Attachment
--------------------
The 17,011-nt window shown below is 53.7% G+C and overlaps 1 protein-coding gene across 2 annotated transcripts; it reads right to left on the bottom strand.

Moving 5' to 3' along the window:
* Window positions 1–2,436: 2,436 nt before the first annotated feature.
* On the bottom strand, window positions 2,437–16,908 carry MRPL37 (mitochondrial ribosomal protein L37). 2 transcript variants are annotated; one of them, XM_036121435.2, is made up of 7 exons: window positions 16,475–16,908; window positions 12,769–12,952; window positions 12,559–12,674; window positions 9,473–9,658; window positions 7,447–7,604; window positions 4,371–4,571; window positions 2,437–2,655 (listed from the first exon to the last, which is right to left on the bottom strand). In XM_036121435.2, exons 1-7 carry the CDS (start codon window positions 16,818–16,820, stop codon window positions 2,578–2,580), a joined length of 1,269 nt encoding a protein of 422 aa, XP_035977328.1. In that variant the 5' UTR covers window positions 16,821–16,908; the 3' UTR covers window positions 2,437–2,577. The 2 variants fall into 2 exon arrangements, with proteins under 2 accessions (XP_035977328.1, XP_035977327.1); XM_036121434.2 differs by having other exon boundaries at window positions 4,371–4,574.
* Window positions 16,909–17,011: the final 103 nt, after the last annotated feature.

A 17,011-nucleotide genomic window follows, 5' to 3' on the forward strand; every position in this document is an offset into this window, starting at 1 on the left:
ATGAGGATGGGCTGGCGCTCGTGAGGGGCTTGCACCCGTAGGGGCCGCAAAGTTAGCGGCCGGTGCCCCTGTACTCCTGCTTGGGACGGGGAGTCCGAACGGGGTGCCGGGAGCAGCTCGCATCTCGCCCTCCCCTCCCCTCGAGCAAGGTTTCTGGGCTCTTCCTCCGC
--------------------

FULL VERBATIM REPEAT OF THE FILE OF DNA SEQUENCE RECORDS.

The 17,011-nt window shown below is 53.7% G+C and overlaps 1 protein-coding gene across 2 annotated transcripts; it reads right to left on the bottom strand.

Moving 5' to 3' along the window:
* Window positions 1–2,436: 2,436 nt before the first annotated feature.
* On the bottom strand, window positions 2,437–16,908 carry MRPL37 (mitochondrial ribosomal protein L37). 2 transcript variants are annotated; one of them, XM_036121435.2, is made up of 7 exons: window positions 16,475–16,908; window positions 12,769–12,952; window positions 12,559–12,674; window positions 9,473–9,658; window positions 7,447–7,604; window positions 4,371–4,571; window positions 2,437–2,655 (listed from the first exon to the last, which is right to left on the bottom strand). In XM_036121435.2, exons 1-7 carry the CDS (start codon window positions 16,818–16,820, stop codon window positions 2,578–2,580), a joined length of 1,269 nt encoding a protein of 422 aa, XP_035977328.1. In that variant the 5' UTR covers window positions 16,821–16,908; the 3' UTR covers window positions 2,437–2,577. The 2 variants fall into 2 exon arrangements, with proteins under 2 accessions (XP_035977328.1, XP_035977327.1); XM_036121434.2 differs by having other exon boundaries at window positions 4,371–4,574.
* Window positions 16,909–17,011: the final 103 nt, after the last annotated feature.

A 17,011-nucleotide genomic window follows, 5' to 3' on the forward strand; every position in this document is an offset into this window, starting at 1 on the left:
ATGAGGATGGGCTGGCGCTCGTGAGGGGCTTGCACCCGTAGGGGCCGCAAAGTTAGCGGCCGGTGCCCCTGTACTCCTGCTTGGGACGGGGAGTCCGAACGGGGTGCCGGGAGCAGCTCGCATCTCGCCCTCCCCTCCCCTCGAGCAAGGTTTCTGGGCTCTTCCTCCGC